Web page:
2011 Bass Pro Shops Northern Open #3 Oneida Lake - Syracuse, NY, Sep 22 - 24, 2011

Cozy to cold

Mark Hicks
It was so cold and windy the first day that Valerie never came out of her shell.

About the author

Valerie Hicks

Valerie Hicks

Valerie Hicks, daughter of Bassmaster angler Mark Hicks, will join her father blogging about their experiences fishing the Northern Open on Oneida.

When dad woke me up this morning, I was nice and cozy in the tent. I would have frozen to death without that heater.

Breakfast was oatmeal and coffee at McDonalds. We e-mailed our dairies to Bassmaster there.

Before we went fishing, I put several layers of clothing on under my rain suit so I would stay warm on the water. It was cold. The wind was blowing and there were some pretty big waves on the lake.

We ran into Frank Scalish at the launch ramp. Frank is a professional bass fisherman from Cleveland. He’s one of my dad’s good friends. I’ve known Frank all my life. He’s a funny guy.

Listening to my dad and Frank talk fishing is hilarious. There’s lots of joking and laughing and self-deprecating humor.

I’ve been worried about making mistakes when I fish the tournament. He tries to reassure me, but I can’t help it. He says I have a glass-half-empty attitude.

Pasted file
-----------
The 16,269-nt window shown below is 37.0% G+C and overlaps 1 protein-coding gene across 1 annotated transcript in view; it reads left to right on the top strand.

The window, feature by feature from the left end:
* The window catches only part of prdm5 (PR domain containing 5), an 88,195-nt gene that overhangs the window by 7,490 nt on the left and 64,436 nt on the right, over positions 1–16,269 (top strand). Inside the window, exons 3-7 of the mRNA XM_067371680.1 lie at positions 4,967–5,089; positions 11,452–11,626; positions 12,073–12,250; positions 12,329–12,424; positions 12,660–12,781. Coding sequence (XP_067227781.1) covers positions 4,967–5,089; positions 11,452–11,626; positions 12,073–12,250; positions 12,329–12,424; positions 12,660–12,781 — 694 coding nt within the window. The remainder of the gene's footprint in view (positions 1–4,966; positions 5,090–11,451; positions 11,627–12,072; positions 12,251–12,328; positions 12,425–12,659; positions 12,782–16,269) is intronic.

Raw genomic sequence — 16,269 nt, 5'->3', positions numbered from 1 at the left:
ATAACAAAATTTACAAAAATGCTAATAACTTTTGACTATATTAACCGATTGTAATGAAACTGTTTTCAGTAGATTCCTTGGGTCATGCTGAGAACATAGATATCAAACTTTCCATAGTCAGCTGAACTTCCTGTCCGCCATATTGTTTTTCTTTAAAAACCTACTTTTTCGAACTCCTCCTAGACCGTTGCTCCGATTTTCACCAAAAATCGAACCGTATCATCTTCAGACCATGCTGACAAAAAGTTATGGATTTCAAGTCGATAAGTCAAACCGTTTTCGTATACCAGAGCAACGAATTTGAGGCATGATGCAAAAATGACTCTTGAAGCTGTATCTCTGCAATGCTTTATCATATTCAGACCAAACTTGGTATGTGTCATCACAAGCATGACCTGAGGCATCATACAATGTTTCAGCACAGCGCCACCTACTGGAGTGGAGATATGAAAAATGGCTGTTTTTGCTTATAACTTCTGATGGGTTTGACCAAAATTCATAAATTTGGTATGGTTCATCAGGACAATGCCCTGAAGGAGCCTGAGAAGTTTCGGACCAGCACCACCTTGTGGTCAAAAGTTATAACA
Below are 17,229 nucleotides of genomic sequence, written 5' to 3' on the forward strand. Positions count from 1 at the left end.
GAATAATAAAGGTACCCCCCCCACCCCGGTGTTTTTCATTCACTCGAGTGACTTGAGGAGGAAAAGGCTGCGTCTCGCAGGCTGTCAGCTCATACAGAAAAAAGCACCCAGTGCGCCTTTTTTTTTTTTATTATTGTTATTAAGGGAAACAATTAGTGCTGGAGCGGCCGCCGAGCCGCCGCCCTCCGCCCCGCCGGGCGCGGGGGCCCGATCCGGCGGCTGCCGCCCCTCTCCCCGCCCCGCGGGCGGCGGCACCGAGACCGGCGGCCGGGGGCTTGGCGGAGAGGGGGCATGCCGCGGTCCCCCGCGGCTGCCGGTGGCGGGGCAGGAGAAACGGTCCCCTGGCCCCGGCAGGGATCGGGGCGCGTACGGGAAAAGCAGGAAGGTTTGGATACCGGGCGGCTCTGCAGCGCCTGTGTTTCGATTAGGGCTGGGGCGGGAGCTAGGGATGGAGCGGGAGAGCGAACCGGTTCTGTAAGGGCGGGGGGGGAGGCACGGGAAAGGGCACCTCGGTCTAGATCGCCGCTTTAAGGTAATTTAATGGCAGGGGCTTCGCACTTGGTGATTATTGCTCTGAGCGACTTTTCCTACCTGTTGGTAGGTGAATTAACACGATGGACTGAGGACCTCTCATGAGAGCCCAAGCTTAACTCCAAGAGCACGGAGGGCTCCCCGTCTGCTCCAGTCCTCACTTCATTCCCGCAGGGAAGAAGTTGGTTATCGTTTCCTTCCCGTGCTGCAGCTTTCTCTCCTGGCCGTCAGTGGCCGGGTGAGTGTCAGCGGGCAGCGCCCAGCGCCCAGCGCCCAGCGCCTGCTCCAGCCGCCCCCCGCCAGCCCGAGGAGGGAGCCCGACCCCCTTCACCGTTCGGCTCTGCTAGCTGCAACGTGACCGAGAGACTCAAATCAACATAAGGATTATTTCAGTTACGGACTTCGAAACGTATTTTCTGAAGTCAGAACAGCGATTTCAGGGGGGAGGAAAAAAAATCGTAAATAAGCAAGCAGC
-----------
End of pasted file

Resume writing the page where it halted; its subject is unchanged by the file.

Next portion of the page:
My dad told Frank I should fish with him that day because Frank is also a glass-half-empty person. Dad said that Frank always stresses over everything that could go wrong before a tournament.

Frank said that wasn’t true. He said he was a realist. I like that. I don’t have a glass-half-empty outlook, I’m a realist.

Frank said that my dad’s glass is always 95 percent full, even when it’s empty. I have to agree. Sometimes he’s so upbeat I can’t stand it.

On the water, my casting sucked. It gradually got better, but I need to improve before the tournament starts.

The fishing also sucked. It was cold, windy and overcast most of the day. We fished hard for hours without a bite. Lake Erie spoiled me. We caught lots of bass there.

The sun finally came out that afternoon. I took a break and soaked up the welcome heat. As I dozed in the passenger seat, my dad kept fishing intensely.

Intense. That word describes the overriding sense I have of tournament fishing. This is nothing like fishing for fun.

I can’t believe how many different lures we are using. I’ve never fished with most of them. I’m overwhelmed trying to fish new lures with new skills. I’m having trouble distinguishing a bite from a weed. My glass is half empty. Wait, no, I’m a realist.

My dad is 63. I’m 26. As I’m watching him cast for all he’s worth without a break, I get the notion that he’s younger than I am. I’m tired. He’s moving around the bass boat like a squirrel.

I can’t keep up with my dad when we jog uphill at home. It’s worse when we go turkey hunting in the spring. We’ll hear a gobble high on a ridge, and my dad will practically run uphill. He has to slow down so I can keep up.

We had a campfire tonight. I loved it. The only downside was learning that Ohio State was losing to Miami.  They lost 24 to 6. The Buckeyes are in for a long season.

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